Dogs, God, and the Golden Gift of Ongoing Creation

With Hannah, in the Sierra high country…

Four dogs have owned me.

As a dog-loving guy, that’s not many.

And yet each has taught me about life, death, scary words, relationships, and the ways of God.

(All four have been girls. I wonder what that reveals about me?)

Ginger was first. I was a tyke, age-wise still in single digits. I probably whined for weeks (or months), begging for a dog. We made a family decision to have one and the next major hurdle involved naming our furry future. I wanted Ginger and—though memory is unreliable—I believe my older sister suggested something else. We voted, and somehow in that then family of four, Mom swung the election in my direction.

A Chihuahua/terrier mix, Ginger was cute like the proverbial button. Alas, here’s the hard lesson of childhood, of enthusiasm meeting reality: I did a poor job of caring for her. I’d forget to feed her and Mom or Dad had to remind me. Picking up the smelly “objects” deposited in the backyard was often accomplished . . . tomorrow (aka, the day of the week that never dawns). I was good at playing with Ginger, not so good with the short list of other chores. Continue reading →

Print Friendly, PDF & Email
Facebooktwittergoogle_plusredditpinterestlinkedinmailby feather

Baptized to Ask Questions

19th Century Baptism. Willisville, Illinois

Raised in the American Baptist denomination, it was up to me to declare that I felt led by God’s spirit to be ready for baptism.

“Who wants to give their life over to Christ?” The pastor asked at the end of worship. He seemed to study each member of the congregation.

Me!

I do!

Actually, it was a version of, “We do!” My older sister and I, probably after a few minutes of intense discussion (before scurrying outside to play) had decided to get holy and wet.

Which meant standing up in church when the pastor asked who would follow Jesus.

Which meant taking a class to prepare for the big day.

Which meant we’d eventually find ourselves on the other side of the expansive red velvet curtain hiding the baptismal pool from the pew view. Full immersion, baby! Continue reading →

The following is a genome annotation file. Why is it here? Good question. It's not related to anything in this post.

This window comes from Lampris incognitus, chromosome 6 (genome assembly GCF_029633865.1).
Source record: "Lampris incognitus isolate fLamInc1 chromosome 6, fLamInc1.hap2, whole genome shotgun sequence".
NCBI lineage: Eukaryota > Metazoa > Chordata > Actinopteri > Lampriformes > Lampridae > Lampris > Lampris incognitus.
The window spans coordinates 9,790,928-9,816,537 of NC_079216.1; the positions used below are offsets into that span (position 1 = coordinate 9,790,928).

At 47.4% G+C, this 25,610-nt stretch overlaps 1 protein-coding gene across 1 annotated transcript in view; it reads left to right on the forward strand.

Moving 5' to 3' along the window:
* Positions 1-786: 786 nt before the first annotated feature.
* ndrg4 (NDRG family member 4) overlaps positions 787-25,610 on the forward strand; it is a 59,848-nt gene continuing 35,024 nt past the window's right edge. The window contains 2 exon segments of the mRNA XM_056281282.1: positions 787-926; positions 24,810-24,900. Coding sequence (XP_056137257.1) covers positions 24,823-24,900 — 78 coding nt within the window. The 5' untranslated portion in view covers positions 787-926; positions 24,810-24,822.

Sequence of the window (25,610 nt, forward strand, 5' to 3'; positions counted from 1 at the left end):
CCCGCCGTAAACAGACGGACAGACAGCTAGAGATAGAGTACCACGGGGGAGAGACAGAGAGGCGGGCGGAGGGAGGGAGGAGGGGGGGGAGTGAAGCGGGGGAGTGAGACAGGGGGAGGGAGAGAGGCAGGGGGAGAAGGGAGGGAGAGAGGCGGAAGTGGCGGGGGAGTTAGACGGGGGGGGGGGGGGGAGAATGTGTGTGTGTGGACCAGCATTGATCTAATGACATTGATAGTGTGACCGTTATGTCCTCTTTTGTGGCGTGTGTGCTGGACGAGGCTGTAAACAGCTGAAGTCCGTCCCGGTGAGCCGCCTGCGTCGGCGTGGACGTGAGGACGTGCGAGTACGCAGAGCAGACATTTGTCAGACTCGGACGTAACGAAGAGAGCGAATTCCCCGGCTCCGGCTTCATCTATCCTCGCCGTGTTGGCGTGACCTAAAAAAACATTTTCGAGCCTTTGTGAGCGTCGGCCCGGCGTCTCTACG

Print Friendly, PDF & Email
Facebooktwittergoogle_plusredditpinterestlinkedinmailby feather

Me & #metoo

She looked sad. Vulnerable. While others departed worship, after the post-sermon handshakes and “Good message, Pastor” comments, she lingered. After a few moments, we were alone near the entry to the sanctuary.

Like others, she offered nice, neutral words about my sermon, and then she asked—

+      +      +

This was my second or third Sunday at a new church. What I already suspected, and what was confirmed as my beard grayed and my accumulated sermons eventually numbered in the thousands, is that everyone in a new congregation appears similar during the initial Sunday encounters. As a new pastor, you can’t tell who will be supportive or critical. You don’t yet know the quiet person who shares healing responses when a committee fights over a divisive mission project. You don’t yet know why a woman often cries in the back pew, why a family is always late to worship, or why a man sneaks a single rose in a vase on the table in the narthex. You don’t know the gossips, peacemakers, hotheads, or dreamers. Continue reading →

Print Friendly, PDF & Email
Facebooktwittergoogle_plusredditpinterestlinkedinmailby feather